One other important thing to note is this is not the kind of movie where you cheer on the good guys. When the parents get their revenge, there is no joy to be taken in it and you are as emotionally drained as they are when the screen fades to black. Many people complain about the unspeakable violence in this movie, but then they go out to see the latest action extravaganza which features dozens of exploding limbs and severed body parts (not that there’s anything wrong with that). Don’t get me wrong, I like those movies as well, but it is hypocritical to get furious at one violent movie while excusing another one.
I should also add that one of idiotic cops we see in this movie is played by Martin Kove, the same actor who would go on to play Kreese in “The Karate Kid” movies. Kove seems to have been the only actor here to come out of this movie with a successful acting career.
With all the unpleasantness surrounding “The Last House on The Left,” why would I give it a positive review? Because it stands out from the average exploitation fare of the time, and there was a good deal of thought put into it. No, it is not enjoyable to sit through, but not all movies are meant to be enjoyed. Craven doesn’t hold anything back, and he gets to the ugliness humanity has to offer the innocent and the unsuspecting.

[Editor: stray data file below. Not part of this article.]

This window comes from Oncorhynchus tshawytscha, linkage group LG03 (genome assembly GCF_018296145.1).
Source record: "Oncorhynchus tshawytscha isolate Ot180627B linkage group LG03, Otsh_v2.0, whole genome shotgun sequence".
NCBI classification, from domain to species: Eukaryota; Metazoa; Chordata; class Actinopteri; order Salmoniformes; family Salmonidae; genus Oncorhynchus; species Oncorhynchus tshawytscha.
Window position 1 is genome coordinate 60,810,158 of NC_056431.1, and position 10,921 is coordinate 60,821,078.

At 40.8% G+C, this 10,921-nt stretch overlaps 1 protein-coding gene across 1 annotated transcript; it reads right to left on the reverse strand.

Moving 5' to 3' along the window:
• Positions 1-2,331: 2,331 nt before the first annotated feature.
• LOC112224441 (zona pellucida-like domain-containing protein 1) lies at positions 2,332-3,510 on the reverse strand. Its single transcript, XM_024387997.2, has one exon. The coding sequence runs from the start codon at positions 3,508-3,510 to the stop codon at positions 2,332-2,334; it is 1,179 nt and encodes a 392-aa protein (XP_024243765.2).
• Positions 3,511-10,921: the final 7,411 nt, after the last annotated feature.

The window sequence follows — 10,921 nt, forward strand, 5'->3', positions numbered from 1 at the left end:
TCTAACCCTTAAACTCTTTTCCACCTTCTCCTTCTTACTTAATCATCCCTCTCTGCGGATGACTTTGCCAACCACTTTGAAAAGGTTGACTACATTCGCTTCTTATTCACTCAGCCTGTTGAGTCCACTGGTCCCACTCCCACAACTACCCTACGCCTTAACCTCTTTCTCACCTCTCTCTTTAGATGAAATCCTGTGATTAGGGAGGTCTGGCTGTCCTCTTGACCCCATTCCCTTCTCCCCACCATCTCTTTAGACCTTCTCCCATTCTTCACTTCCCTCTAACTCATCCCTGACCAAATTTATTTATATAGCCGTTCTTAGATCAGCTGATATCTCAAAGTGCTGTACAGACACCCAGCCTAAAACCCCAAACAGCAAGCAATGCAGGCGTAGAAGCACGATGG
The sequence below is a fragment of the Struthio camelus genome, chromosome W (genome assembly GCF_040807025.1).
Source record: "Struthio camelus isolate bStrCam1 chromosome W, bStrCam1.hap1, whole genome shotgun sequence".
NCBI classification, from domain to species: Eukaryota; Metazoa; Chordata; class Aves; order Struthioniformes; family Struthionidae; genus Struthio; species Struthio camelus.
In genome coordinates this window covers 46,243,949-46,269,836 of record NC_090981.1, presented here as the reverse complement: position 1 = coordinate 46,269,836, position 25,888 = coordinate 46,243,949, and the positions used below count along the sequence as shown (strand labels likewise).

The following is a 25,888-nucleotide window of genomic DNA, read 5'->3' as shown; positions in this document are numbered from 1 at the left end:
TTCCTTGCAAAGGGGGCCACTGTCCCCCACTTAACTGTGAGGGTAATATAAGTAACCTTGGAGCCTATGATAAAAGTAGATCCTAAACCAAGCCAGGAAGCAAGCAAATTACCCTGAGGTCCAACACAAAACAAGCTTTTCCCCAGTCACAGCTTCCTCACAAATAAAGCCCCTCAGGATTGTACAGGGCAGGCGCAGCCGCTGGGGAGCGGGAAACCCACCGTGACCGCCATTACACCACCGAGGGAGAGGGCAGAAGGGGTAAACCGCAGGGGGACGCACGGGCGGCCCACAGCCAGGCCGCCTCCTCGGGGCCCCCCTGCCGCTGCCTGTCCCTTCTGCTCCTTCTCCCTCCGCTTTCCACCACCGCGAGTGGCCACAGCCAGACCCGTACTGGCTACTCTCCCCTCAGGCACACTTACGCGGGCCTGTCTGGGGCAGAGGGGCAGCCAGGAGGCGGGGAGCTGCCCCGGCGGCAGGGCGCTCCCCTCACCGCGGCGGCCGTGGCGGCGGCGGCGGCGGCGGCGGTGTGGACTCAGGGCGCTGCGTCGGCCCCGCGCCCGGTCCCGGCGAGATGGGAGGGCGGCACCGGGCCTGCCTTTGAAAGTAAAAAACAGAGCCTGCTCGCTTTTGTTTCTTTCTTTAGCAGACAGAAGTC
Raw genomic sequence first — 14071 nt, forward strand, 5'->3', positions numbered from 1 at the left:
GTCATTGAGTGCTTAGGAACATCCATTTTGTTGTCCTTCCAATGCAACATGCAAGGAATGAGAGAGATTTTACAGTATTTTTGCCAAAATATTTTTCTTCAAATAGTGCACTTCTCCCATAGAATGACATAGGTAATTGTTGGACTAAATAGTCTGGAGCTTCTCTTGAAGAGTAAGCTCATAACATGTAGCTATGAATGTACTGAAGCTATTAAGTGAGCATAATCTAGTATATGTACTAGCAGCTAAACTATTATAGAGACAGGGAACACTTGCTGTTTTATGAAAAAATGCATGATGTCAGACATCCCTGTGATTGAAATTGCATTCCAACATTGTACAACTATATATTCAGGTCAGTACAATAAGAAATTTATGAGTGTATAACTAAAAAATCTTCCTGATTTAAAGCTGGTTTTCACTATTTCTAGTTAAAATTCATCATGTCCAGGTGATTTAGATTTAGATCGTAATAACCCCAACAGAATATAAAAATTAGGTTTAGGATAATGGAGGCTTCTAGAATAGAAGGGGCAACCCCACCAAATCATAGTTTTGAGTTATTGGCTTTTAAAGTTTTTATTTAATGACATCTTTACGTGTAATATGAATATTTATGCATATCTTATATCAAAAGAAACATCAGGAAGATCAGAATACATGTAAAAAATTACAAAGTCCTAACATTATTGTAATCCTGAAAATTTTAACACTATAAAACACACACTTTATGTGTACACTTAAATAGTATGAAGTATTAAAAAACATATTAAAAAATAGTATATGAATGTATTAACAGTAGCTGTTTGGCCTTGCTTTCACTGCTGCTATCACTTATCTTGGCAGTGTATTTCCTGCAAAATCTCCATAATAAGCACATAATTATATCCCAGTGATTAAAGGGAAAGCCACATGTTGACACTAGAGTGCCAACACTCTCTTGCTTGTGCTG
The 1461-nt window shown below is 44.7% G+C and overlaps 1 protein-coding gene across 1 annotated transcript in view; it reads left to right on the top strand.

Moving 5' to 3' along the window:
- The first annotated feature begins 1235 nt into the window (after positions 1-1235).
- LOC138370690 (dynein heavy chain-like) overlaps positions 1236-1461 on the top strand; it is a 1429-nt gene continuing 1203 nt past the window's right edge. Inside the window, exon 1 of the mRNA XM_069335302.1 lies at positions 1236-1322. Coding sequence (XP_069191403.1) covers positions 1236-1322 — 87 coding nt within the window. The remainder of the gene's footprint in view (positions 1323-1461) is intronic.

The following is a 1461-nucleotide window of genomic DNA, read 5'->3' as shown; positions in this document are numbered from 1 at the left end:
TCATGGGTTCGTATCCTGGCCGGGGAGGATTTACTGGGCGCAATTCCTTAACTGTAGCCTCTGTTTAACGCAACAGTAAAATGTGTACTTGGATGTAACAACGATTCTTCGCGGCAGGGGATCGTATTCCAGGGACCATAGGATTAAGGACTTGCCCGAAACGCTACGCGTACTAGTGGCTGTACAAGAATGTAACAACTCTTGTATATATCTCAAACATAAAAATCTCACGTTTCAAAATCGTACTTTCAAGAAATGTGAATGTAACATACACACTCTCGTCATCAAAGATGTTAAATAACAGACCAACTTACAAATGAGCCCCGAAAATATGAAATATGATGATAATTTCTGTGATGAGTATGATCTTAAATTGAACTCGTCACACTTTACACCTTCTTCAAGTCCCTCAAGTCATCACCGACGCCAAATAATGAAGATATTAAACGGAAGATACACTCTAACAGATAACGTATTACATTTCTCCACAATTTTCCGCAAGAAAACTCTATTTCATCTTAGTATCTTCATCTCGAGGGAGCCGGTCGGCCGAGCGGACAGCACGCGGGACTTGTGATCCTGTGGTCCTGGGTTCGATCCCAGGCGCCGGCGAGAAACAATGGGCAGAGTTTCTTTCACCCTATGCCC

It says a lot about a movie when it can still retain its power to shock and unnerve audiences even decades after its release. “The Last House on The Left” belongs in the same company with the original “Texas Chainsaw Massacre” as neither have lost any of their visceral power. You don’t like unpleasant movies? Stay miles away from this one. For those willing to endure it, just remember it’s only a movie …Only a movie …Only a movie …Only a movie …With an utterly bizarre music score!
I need to watch the original… I saw the remake. Yes, it was unsettling.